Description

The work of this research team contributes to produce and disseminate robust and timely evidence to inform policies on health inequalities and innovative health technologies through the lenses of social epidemiology and science and technology studies. It does so by approaching health from a humanitarian and human rights perspective based on quantitative and qualitative methodologies. We get inspiration from working closely with people and taking their experiences, expectations and rights into account in order to promote responsible research and innovation.

 

Our main interests are:

a) to understand how socioeconomic, demographic, psychological, behavioural and environmental characteristics intertwine in the health experiences and health outcomes;

b) to explore diverse modes of governance, health regulation and clinical practices based on new public health concepts, such as health innovation, public and patient involvement, people-centred care, citizen science, literacy and solidarity.

 

The internal organization of the team aims to enhance research coherence and co-operation around two specific thematic areas:

 

1) Social inequalities in health. The specific goals are: a) to produce knowledge about the influence of social environment and social trajectories (e.g. socioeconomic circumstances, neighborhood effects, life social adverse experiences) on health, with a particular emphasis on the contribution of social inequalities to healthy ageing; b) to identify biological mechanisms through which social adverse experiences are embedded and “get under the skin”.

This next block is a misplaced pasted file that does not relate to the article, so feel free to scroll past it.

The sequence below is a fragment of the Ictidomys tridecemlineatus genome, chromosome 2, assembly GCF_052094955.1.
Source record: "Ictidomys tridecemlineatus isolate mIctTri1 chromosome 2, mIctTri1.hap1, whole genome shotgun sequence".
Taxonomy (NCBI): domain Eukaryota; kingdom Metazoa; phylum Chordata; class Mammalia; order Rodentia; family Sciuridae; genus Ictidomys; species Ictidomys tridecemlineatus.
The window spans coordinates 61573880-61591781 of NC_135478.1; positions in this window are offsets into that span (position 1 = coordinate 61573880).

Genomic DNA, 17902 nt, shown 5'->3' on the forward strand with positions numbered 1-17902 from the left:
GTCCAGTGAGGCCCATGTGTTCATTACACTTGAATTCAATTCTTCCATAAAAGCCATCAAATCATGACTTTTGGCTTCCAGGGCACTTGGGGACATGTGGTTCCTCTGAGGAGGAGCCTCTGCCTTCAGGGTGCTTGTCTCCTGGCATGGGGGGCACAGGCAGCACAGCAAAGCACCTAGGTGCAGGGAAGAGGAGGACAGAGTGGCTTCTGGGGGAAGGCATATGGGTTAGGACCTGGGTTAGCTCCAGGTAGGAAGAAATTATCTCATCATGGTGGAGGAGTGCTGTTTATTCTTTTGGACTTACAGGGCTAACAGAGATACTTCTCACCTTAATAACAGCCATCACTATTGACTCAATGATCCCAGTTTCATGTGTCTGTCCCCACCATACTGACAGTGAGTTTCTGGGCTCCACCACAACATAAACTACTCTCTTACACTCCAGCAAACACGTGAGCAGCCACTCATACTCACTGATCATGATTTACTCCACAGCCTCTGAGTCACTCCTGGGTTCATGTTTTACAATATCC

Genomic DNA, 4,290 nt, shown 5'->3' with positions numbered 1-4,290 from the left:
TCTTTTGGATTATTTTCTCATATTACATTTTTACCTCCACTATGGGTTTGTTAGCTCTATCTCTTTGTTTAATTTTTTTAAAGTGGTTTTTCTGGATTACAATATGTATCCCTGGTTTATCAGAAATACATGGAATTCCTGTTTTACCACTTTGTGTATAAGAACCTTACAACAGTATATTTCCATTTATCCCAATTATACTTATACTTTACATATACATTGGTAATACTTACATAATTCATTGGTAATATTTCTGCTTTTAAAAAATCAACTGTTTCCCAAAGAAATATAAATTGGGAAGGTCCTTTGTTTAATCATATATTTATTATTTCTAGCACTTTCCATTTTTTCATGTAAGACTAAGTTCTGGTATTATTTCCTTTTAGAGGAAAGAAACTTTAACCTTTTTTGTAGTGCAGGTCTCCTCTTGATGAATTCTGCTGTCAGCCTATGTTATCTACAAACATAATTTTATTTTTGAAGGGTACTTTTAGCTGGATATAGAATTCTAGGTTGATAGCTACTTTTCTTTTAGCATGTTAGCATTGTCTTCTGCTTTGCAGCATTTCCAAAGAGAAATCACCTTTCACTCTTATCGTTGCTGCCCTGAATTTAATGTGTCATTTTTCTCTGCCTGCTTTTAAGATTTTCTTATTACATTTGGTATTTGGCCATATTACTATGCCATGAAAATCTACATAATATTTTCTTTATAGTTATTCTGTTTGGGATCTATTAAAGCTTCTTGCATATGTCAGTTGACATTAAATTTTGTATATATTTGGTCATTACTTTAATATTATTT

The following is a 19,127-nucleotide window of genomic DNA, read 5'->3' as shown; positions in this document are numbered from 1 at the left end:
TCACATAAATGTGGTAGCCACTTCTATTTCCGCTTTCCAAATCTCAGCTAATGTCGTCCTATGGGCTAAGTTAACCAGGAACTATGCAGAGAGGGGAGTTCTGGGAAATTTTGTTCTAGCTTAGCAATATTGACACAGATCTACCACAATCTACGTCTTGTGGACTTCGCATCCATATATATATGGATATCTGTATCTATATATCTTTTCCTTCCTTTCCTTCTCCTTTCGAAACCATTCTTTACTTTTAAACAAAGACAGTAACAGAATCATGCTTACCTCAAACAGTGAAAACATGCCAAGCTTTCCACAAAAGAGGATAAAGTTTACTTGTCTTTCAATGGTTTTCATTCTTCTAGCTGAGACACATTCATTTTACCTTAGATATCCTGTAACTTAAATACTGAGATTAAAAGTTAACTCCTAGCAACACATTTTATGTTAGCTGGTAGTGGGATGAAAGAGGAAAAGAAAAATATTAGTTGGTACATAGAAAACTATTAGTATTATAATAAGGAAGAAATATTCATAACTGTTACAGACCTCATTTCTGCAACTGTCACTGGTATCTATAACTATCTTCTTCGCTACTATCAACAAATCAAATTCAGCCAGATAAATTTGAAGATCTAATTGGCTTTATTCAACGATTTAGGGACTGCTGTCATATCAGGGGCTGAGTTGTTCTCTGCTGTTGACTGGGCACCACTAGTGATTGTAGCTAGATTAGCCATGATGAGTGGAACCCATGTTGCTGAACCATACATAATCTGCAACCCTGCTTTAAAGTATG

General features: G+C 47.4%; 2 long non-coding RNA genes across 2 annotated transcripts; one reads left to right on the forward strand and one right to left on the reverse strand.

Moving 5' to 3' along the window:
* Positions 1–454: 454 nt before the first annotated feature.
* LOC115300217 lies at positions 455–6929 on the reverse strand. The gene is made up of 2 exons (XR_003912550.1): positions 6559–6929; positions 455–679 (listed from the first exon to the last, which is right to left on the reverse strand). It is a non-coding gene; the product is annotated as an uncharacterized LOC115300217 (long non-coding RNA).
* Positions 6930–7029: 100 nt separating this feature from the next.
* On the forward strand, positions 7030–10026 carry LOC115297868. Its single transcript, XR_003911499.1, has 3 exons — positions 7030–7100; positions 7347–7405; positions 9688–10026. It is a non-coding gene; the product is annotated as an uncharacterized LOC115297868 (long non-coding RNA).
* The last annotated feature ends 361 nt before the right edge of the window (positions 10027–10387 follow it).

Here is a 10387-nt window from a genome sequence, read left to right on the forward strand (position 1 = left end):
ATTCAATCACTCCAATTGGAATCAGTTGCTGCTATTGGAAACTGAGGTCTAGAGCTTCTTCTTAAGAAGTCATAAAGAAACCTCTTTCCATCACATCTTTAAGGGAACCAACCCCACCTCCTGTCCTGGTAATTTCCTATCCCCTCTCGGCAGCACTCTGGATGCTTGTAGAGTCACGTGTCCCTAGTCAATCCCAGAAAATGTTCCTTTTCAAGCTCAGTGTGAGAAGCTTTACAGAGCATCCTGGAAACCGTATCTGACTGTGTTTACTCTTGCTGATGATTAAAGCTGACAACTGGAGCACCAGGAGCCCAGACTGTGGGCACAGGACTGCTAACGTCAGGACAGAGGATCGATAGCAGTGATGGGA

2) Innovative health technologies. This area intends: a) to develop innovative conceptual and methodological tools in the field of reproductive, genetic and neonatal technologies and to assess its impacts on integrated public health policies, people-centred care and ethical frameworks of research and clinical practices; b) to assess public and patient involvement in healthcare governance, clinical interactions and public health research.